As drug smugglers attempt to evade the laws (which are often as harmful as the drugs), many have seen sales taking place in fast food drive-thrus’ and even those who take their drugs into court with them (really). So, it stands to reason that if the local McDonalds is going to have such issues to deal with, major airlines would, too. Despite tight security, CNS Philly shows that this is very much the case.
In New York, an unnamed “crew member” was taken into custody from a Fly Jamaica Airways flight “for attempting to smuggle cocaine into the United States,” as confirmed by the US Customs and Border Protection. The man was taken into a “private search room at JFK International Airport in New York on March 17,” according to the agencies statement.
It is known that his plane had just arrived from Montego Bay, Jamaica.
Federal agents found four separate packages strapped the man’s legs. The total weight of the cocaine being smuggled was nine pounds, an absolute fortune on the street, worth roughly $160,000.
Somewhere, a very, very unhappy drug dealer has just lost a staggering amount of money.
Photos show the person in their airline uniform with their “pants pulled down,” revealing “white tape around his thighs and ankle.” It is easy to wonder how many times this ploy was done in the past and how successful it was.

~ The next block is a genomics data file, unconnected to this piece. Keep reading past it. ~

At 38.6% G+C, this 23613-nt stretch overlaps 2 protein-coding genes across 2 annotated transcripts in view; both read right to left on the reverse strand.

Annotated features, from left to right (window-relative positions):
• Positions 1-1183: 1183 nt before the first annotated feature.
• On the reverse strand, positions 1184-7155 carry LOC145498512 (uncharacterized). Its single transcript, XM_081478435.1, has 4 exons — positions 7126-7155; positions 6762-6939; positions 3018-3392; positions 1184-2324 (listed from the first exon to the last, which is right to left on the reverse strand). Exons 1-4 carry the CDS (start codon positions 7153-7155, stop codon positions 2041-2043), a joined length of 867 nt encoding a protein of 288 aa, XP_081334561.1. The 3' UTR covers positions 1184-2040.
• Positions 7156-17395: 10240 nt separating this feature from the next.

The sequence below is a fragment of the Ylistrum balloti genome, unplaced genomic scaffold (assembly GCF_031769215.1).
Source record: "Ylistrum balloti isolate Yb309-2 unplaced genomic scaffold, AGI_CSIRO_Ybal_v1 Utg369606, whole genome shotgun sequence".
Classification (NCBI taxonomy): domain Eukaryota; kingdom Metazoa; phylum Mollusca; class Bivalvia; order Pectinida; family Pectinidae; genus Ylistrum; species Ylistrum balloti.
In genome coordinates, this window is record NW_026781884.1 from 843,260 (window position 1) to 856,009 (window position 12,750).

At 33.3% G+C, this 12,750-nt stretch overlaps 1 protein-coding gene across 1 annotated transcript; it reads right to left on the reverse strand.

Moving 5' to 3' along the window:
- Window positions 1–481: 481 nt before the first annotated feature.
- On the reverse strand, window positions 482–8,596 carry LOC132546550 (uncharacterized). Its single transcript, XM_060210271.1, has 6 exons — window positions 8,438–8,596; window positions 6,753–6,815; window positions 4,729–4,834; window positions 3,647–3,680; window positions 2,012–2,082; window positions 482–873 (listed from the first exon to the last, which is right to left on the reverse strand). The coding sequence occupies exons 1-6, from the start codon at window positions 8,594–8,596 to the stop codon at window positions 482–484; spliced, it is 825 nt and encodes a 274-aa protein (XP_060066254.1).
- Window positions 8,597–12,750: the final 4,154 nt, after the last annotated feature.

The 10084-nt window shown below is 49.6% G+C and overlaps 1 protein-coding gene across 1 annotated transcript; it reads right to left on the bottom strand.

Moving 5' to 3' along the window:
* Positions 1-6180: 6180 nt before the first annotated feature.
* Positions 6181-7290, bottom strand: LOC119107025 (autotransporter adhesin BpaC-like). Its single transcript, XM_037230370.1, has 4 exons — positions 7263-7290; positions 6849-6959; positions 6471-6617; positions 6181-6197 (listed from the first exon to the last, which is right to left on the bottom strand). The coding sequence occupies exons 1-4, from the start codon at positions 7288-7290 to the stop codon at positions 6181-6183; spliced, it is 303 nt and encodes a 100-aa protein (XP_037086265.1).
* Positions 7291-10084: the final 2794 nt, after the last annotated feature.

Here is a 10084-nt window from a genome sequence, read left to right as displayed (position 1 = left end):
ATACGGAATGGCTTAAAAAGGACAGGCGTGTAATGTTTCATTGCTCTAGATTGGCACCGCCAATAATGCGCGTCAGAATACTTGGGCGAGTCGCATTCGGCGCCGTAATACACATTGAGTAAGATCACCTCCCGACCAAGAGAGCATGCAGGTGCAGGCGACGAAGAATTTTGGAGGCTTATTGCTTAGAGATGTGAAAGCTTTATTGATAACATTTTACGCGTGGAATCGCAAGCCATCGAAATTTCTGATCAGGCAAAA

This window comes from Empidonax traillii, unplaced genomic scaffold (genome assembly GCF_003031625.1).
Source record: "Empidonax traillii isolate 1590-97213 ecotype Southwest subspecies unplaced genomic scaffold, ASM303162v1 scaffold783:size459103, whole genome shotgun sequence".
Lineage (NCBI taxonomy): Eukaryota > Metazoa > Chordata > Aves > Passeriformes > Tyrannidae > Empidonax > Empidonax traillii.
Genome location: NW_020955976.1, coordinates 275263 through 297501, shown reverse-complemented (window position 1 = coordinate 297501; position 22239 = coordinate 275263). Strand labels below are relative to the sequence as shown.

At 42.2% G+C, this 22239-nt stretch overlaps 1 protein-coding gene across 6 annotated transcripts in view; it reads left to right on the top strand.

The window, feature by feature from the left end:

If the crime had been done before, the payment surely was quite high. Rather than just being grateful for any past success that may have taken place, however, it looks like the desire for more and more won out at the end of the day.
As a result, the suspect was “charged with federal narcotics smuggling and will be prosecuted by the US Attorney’s Office.” Their high-flying career in the skies has come to a crashing end and they have only themselves to blame.
None of this is to say that the “War On Drugs” is a wondrous success, because it is not. It leads to a demand that leads to gangs which leads to bloodshed. That being said, a person makes a certain amount of promises when they take on a job in this field, and those promises are not made under force.
Therefore, even if there was no war on drugs, the safety of everyone on board needs to be the only priority while on the clock, something that one worker just did not seem to grasp.